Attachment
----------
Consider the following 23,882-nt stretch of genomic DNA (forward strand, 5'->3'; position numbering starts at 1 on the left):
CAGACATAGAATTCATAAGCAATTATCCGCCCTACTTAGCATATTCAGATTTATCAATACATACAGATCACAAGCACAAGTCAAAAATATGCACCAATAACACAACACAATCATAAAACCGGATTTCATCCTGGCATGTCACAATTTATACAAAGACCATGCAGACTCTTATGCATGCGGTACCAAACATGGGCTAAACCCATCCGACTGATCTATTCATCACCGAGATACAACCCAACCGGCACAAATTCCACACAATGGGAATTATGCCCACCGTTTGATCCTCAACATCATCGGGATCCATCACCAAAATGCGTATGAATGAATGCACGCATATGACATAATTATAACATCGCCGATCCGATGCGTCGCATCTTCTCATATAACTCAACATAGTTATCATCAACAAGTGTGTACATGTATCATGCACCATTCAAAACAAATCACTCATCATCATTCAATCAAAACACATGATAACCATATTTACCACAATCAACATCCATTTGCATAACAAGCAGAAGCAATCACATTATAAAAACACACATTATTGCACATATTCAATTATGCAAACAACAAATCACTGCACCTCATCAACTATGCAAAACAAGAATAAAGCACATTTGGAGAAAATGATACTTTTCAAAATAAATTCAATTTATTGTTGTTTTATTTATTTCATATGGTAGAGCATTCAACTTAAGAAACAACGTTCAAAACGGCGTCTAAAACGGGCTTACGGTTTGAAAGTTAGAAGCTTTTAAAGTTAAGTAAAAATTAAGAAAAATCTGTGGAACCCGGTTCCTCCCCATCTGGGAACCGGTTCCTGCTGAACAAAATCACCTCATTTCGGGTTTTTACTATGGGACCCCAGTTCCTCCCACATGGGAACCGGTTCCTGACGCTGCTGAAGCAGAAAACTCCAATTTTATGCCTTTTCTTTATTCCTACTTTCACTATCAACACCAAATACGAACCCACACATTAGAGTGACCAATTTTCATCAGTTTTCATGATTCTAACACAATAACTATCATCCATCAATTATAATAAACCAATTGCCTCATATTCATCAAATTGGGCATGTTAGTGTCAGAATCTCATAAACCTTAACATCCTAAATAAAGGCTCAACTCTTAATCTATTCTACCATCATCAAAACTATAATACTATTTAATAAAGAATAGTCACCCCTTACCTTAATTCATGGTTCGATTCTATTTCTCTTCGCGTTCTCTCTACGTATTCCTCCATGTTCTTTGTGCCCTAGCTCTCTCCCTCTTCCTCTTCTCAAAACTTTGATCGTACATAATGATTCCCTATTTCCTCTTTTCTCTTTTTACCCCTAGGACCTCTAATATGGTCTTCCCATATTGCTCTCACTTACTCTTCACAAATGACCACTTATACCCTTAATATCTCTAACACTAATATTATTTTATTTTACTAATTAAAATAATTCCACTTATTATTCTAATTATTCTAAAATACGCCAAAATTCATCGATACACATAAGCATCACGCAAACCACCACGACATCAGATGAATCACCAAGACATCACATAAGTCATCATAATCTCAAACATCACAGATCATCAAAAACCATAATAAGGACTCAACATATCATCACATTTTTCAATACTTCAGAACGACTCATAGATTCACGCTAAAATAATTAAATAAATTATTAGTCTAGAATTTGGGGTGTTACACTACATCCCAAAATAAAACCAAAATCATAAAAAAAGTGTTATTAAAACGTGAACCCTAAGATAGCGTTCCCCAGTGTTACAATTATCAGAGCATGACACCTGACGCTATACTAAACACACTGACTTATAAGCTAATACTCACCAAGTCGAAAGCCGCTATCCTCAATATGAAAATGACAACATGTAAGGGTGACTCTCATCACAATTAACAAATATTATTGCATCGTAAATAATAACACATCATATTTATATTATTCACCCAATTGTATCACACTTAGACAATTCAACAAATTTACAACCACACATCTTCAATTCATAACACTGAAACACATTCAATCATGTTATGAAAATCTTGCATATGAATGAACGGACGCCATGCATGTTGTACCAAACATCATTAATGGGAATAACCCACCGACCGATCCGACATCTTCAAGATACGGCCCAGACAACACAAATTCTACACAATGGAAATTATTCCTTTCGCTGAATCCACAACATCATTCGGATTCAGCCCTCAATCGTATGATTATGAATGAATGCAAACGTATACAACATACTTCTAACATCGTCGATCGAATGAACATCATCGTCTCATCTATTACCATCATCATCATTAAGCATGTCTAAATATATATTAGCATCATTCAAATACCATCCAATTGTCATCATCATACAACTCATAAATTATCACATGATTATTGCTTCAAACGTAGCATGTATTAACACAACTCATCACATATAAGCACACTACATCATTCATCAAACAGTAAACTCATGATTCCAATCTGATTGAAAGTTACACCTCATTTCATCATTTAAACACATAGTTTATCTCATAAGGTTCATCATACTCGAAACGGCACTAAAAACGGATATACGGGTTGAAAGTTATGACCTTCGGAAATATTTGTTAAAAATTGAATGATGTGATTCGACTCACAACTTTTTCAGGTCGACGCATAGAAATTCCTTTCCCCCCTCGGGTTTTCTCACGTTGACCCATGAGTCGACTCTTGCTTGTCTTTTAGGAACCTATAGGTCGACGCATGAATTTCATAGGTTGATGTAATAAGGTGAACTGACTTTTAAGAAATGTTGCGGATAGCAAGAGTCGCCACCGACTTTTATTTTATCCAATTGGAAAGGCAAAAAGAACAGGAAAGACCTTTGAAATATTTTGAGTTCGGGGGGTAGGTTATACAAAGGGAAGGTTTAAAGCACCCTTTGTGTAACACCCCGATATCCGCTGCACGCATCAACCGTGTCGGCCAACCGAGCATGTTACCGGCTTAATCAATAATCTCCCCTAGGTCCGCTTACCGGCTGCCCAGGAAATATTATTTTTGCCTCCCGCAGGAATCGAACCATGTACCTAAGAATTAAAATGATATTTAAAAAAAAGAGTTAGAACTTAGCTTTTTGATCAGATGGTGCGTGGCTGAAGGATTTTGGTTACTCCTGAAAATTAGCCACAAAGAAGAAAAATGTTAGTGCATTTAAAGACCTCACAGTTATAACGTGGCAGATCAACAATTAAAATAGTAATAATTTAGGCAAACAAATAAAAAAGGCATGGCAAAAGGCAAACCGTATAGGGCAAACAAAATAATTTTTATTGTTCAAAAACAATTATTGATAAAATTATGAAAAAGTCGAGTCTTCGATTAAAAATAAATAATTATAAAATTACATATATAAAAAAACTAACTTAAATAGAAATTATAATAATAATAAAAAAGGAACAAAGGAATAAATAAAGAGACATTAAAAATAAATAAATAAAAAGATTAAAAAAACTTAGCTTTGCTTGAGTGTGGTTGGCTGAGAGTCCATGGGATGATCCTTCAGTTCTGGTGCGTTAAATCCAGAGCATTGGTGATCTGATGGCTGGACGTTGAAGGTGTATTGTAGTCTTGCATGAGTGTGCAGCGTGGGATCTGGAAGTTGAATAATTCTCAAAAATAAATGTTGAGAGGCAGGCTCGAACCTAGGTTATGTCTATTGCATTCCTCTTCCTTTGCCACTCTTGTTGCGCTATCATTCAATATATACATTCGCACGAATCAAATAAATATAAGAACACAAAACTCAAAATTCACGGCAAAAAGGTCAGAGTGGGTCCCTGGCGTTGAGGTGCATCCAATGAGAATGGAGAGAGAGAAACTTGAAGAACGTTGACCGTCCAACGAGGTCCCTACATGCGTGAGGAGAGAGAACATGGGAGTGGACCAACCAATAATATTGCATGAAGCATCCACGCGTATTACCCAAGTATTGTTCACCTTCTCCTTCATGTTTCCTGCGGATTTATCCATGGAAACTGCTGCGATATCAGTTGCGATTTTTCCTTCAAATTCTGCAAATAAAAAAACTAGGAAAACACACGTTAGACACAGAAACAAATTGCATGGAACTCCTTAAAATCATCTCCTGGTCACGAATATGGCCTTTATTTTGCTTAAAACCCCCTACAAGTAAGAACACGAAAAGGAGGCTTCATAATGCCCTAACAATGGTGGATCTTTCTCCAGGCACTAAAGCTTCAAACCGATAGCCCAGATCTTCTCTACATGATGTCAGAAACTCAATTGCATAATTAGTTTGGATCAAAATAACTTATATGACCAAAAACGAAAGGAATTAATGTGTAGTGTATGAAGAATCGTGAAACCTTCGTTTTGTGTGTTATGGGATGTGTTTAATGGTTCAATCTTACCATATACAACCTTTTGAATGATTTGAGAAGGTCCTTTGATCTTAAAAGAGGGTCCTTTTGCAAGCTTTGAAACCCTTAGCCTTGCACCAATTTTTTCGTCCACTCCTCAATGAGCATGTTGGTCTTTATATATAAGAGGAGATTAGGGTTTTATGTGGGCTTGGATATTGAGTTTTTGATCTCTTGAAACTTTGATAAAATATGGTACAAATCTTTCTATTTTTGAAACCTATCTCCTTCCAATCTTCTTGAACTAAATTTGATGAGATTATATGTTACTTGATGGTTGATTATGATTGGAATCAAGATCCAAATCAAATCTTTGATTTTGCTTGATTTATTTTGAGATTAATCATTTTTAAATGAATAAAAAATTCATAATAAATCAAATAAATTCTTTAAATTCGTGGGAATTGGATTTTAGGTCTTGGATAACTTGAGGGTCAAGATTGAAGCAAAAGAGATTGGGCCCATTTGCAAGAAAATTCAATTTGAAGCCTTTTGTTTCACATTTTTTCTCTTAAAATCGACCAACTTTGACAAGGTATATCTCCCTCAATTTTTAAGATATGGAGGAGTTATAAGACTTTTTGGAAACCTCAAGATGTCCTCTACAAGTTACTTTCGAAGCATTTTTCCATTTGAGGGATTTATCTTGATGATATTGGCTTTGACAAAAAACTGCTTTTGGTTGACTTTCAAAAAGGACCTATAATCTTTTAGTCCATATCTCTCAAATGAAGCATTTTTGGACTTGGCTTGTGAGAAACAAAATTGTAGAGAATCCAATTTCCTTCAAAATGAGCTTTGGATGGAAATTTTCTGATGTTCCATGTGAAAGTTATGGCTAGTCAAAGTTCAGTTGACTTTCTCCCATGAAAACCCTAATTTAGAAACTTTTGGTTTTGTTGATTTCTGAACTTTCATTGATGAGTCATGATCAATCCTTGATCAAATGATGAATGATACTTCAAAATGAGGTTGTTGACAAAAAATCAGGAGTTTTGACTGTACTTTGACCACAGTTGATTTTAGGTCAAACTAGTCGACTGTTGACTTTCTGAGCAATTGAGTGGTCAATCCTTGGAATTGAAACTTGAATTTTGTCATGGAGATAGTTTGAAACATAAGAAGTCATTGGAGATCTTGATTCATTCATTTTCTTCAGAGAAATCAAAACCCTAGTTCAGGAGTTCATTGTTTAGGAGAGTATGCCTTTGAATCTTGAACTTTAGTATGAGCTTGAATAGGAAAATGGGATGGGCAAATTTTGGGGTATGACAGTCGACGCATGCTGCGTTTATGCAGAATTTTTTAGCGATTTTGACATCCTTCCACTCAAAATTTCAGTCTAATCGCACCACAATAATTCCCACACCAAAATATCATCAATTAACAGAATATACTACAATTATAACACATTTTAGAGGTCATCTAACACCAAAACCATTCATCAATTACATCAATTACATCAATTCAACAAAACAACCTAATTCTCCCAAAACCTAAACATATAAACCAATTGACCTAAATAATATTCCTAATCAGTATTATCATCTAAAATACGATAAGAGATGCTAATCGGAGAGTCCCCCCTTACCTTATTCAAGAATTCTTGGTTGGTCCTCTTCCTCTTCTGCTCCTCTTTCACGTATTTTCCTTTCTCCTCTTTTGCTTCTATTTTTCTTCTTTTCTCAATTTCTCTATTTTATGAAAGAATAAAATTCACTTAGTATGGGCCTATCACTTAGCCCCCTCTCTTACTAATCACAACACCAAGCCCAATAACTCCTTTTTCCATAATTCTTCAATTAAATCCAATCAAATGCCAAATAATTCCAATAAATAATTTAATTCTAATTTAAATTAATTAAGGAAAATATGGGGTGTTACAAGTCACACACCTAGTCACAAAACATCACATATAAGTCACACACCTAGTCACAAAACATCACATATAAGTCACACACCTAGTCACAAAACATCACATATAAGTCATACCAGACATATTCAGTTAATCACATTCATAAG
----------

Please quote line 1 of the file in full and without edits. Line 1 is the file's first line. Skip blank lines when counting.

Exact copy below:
Consider the following 23,882-nt stretch of genomic DNA (forward strand, 5'->3'; position numbering starts at 1 on the left):